Marketing Your Product

Overview

Crack the code of successful product marketing!

Plan for business success
Get updated information on the Internet
Develop the competitive edge
Understand your customers
Marketing is more than just advertising; it helps you decide if you are developing the right product for the right target market and using the right media and distribution ...

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Overview

Crack the code of successful product marketing!

Plan for business success
Get updated information on the Internet
Develop the competitive edge
Understand your customers
Marketing is more than just advertising; it helps you decide if you are developing the right product for the right target market and using the right media and distribution methods.Marketing Your Product explains how a company can carve a niche for its product in today’s competitive consumer environment. It describes customer’s buying impulses, how products satisfy those impulses, how to inform customers about your product, and what it takes to get your products to consumers.
This book answers questions such as:

What is marketing?
How do you plan a marketing strategy?
How do you do your own market research?
Which media should you use to market your product?
Why do people choose one product over another?
How do you price to sell?
How can you use the Internet to market your product?
What should you know about global marketing?
What legal considerations must you be aware of?
The CD-ROM contains more than two dozen forms to help you get started. All forms are provided in MS Word and PDF formats.

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Product Details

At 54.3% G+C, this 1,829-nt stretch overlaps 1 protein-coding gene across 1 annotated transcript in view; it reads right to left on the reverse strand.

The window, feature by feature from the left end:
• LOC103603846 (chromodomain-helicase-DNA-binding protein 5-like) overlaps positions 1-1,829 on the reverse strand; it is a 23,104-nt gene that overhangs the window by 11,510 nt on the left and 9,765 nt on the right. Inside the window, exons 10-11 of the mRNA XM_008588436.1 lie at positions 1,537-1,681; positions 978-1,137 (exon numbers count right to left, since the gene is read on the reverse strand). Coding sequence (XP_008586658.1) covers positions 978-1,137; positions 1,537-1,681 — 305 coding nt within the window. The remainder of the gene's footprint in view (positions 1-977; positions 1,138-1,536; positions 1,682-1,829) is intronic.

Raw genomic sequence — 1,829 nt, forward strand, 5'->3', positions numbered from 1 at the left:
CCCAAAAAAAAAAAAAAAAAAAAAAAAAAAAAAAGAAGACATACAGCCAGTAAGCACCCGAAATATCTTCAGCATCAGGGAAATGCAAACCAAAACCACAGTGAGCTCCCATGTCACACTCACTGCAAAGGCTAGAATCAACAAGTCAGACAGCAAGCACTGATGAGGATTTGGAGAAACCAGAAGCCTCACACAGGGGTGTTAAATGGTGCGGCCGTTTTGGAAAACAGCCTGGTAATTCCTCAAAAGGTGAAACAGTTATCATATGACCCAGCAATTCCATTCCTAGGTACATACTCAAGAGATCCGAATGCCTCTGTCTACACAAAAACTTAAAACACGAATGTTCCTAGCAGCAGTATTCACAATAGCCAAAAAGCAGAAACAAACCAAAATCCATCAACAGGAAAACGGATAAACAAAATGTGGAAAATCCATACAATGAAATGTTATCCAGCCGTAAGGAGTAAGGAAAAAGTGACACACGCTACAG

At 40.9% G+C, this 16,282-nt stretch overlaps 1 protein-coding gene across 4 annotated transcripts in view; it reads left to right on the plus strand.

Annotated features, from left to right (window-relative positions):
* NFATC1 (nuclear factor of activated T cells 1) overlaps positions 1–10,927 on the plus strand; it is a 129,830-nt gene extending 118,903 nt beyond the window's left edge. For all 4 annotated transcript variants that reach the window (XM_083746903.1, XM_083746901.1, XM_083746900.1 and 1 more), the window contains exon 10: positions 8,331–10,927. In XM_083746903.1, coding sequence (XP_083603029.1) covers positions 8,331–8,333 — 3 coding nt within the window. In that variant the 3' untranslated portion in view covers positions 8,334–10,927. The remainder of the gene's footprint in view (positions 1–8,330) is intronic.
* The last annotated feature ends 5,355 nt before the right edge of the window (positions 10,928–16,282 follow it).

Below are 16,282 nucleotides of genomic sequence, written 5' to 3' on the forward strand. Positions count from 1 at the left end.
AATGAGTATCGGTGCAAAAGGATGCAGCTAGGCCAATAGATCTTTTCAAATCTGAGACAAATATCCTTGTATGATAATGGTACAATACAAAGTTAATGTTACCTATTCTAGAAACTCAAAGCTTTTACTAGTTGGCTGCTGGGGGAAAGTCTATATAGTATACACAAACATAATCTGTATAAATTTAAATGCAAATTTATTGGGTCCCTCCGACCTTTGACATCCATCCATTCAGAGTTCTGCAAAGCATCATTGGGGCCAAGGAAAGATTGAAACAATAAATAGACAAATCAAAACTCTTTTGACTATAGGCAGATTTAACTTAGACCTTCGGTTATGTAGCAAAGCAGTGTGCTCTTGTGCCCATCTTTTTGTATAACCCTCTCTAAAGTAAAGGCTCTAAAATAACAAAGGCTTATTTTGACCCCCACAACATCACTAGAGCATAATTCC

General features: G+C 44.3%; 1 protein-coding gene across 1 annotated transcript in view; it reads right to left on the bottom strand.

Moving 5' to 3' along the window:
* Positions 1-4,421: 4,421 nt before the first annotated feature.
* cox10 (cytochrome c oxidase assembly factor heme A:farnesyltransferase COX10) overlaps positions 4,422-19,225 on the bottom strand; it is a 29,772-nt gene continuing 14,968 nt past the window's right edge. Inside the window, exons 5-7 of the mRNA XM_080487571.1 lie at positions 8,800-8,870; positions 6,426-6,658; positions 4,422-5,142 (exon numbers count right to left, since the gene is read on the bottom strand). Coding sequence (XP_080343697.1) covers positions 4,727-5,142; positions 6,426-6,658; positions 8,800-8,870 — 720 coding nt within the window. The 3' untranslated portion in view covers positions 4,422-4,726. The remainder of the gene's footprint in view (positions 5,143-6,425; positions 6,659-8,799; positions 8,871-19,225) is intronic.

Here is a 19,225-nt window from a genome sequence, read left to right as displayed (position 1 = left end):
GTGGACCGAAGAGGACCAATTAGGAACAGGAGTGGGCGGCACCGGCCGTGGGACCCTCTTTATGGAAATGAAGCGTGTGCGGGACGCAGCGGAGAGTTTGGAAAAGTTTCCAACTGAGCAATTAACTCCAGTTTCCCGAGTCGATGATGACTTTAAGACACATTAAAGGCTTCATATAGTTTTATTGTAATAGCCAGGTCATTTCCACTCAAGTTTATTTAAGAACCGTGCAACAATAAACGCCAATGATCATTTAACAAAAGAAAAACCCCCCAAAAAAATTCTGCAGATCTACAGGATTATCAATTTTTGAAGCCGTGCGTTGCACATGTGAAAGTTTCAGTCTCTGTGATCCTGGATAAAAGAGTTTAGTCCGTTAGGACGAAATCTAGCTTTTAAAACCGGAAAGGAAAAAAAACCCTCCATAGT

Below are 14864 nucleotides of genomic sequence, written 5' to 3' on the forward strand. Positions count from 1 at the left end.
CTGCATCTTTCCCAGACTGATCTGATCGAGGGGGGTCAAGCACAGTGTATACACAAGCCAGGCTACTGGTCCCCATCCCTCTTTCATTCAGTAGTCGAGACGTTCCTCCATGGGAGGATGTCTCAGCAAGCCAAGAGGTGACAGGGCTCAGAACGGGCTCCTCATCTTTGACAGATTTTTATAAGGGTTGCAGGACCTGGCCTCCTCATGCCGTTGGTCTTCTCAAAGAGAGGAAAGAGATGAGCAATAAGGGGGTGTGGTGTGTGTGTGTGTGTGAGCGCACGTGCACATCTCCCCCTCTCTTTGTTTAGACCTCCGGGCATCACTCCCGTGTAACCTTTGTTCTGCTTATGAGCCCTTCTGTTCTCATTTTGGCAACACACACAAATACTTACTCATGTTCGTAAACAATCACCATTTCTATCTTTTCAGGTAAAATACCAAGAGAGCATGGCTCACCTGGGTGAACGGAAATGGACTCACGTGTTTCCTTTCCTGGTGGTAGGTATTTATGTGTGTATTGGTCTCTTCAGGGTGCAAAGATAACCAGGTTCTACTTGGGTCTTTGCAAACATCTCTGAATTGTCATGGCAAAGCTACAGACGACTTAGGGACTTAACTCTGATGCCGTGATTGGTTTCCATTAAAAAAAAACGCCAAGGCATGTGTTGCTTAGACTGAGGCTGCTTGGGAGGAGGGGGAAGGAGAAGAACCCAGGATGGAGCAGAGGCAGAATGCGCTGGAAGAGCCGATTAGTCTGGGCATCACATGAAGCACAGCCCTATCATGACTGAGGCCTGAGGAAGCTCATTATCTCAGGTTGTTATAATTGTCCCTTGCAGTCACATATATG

• ISBN-13: 9781551808598
  • Publisher: Self-Counsel Press, Inc.
  • Publication date: 9/15/2009
  • Series: 101 for Small Business Series
  • Edition description: 5th Edition
  • Edition number: 5
  • Pages: 192
  • Product dimensions: 8.20 (w) x 9.70 (h) x 0.50 (d)

Meet the Author

Donald Cyr, MBA, is an experienced marketer and educator who has taught courses on strategic marketing for executives and businesspeople. Douglas Gray, LLB, is a lawyer, consultant and businessman. He gives business and marketing seminars and presentations throughout the US and Canada.

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Table of Contents

CONTENTS
ACKNOWLEDGEMENTS xv
INTRODUCTION xvii
1 WHAT IS MARKETING? 1
1. MARKETING 1
1.1 Understanding customer needs and desires 1
1.2 Selecting and developing a product 2
1.3 Developing a communication program 2
1.4 Getting your product to your customer 2
2. MARKETING MIX 2
2.1 Product 2
2.2 Price 2
2.3 Place 2
2.4 Promotion 2
3. SELLING VERSUS MARKETING 2
4. PRODUCT VERSUS SERVICE MARKETING 3
5. AVOIDING FAILURE; ENSURING SUCCESS 4
2 MARKETING PLANNING, GOAL-SETTING, AND STRATEGY 6
1. UNDERSTANDING THE PLANNING PROCESS 7
1.1 Situation analysis: “Where are we now?” 7
1.2 Identifying problems and opportunities 8
2. FORMULATING GOALS 8
2.1 What are goals, anyway? 8
2.2 Clarifying goals 9
3. YOUR PERSONAL AND COMPANY GOALS 9
4. SETTING OBJECTIVES 10
4.1 Why goals are never enough 10
4.2 The role of objectives 10
4.3 What does a typical objective look like? 10
5. INTEGRATING GOALS AND OBJECTIVES 11
6. PLANNING YOUR SPECIFIC STRATEGY 11
6.1 Evaluating alternatives 12
6.2 Designing your action plan 12
v
6.3 Monitoring system 12
3 THE MARKETING ENVIRONMENT 24
1. DEMOGRAPHICS 24
2. TECHNOLOGY 25
3. CULTURE 26
3.1 Baby boomers 26
3.2 Baby busters 27
3.3 Seniors 28
4. ECONOMY 28
5. POLITICS 29
4 SEGMENTING YOUR MARKET AND IDENTIFYING CONSUMER BEHAVIOR 30
1. SEGMENTATION 30
2. SEGMENTING USING DEMOGRAPHICS AND PSYCHOGRAPHICS 31
2.1 Benefits segmentation 31
2.2 Gender 34
2.3 Other variables 35
3. MARKET POSITIONING 35
4. UNDERSTANDING CUSTOMER BUYING BEHAVIOR 36
4.1 Recognition of need 36
4.2 Information search 37